A1 Journal article (refereed)
Children’s Fruit and Vegetable Preferences Are Associated with Their Mothers’ and Fathers’ Preferences (2021)

Kähkönen, K., Sandell, M., Rönkä, A., Hujo, M., & Nuutinen, O. (2021). Children’s Fruit and Vegetable Preferences Are Associated with Their Mothers’ and Fathers’ Preferences. Foods, 10(2), Article 261. https://doi.org/10.3390/foods10020261

JYU authors or editors

Publication details

All authors or editorsKähkönen, Kaisa; Sandell, Mari; Rönkä, Anna; Hujo, Mika; Nuutinen, Outi

Journal or seriesFoods


Publication year2021

Publication date27/01/2021


Issue number2

Article number261

PublisherMDPI AG

Publication countrySwitzerland

Publication languageEnglish


Publication open accessOpenly available

Publication channel open accessOpen Access channel

Publication is parallel published (JYX)https://jyx.jyu.fi/handle/123456789/74086


Children’s preference for fruit and vegetables must emerge during childhood. At children’s homes, mothers and fathers influence children’s developing food preferences with their own preferences and actions. The purpose of the study was to reveal the association parents have with their children’s fruit and vegetable preferences. The study was conducted in a sample of Finnish mothers and fathers of 3–5-year-old children. The participants were recruited, and questionnaires distributed through early childhood education and care centers in 2014 and 2015. The results showed considerable variance in the children’s preferences, and were more similar with their father’s, than their mother’s preference. There was an association between mother’s and children’s preference for “strong-tasting vegetables and berries“ (p = 0.005), “sweet-tasting fruit“ (p < 0.001) and “common vegetables“ (p = 0.037). Fathers preferences associated with children’s preferences for “strong-tasting vegetables and berries“ (p = 0.003). Food neophobia decreased children’s “strong-tasting vegetables and berries“ (p < 0.001) and “sweet-tasting fruit“ (p < 0.001) preferences. The father’s more relaxed attitude towards eating decreased children’s preferences for “strong-tasting vegetables and berries“ (p = 0.031) and “sweet-tasting fruit“ (p = 0.003). These findings indicate a need for more targeted strategies for increasing children’s preferences for fruit and vegetables and highlight the importance of taking both parents equally into account.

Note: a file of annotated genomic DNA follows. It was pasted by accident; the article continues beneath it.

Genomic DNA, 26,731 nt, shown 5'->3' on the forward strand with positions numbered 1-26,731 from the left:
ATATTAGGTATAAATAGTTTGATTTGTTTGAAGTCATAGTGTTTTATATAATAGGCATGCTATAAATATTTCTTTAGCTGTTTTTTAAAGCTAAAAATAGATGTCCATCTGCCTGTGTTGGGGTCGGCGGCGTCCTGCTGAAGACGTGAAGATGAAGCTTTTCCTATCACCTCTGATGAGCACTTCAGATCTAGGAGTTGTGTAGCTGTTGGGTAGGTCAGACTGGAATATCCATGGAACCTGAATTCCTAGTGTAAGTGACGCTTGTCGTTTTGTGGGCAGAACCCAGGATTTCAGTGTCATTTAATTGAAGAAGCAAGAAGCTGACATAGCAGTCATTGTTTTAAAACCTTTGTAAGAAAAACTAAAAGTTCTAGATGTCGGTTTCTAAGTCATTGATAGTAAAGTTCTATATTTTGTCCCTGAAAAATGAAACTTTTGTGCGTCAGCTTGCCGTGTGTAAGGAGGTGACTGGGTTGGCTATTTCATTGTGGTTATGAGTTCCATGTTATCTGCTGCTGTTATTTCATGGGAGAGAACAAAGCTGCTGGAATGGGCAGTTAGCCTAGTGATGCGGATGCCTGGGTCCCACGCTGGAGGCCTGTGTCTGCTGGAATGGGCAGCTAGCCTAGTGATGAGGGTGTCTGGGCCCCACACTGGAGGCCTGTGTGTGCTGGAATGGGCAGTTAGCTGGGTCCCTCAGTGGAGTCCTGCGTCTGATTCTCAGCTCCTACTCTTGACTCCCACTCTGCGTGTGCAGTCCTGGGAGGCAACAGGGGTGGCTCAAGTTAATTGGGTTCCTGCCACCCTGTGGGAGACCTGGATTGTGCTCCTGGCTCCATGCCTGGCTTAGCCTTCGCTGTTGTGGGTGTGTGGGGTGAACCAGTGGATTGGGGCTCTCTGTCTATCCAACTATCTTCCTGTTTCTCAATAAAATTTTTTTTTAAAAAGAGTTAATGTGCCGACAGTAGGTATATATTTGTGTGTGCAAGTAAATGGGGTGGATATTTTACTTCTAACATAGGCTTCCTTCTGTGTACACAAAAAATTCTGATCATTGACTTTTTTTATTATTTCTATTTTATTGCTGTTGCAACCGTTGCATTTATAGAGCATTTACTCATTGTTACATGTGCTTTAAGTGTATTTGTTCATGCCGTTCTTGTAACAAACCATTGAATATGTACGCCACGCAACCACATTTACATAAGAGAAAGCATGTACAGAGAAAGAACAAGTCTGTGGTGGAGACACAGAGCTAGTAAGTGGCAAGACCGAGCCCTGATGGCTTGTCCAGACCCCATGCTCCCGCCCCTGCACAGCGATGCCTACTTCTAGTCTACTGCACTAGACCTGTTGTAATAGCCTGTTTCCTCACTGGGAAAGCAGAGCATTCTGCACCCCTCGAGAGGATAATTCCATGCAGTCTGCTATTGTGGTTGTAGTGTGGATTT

Keywordschildren (age groups)nutritional behaviourfood habitsdomestic environmentchildren (family members)parentspreferencesfruitsvegetables

Free keywordschildren; parental; fruit and vegetables; preference; food neophobia; eating competence

Contributing organizations

Ministry reportingYes

Reporting Year2021

JUFO rating1

Last updated on 2024-22-04 at 18:47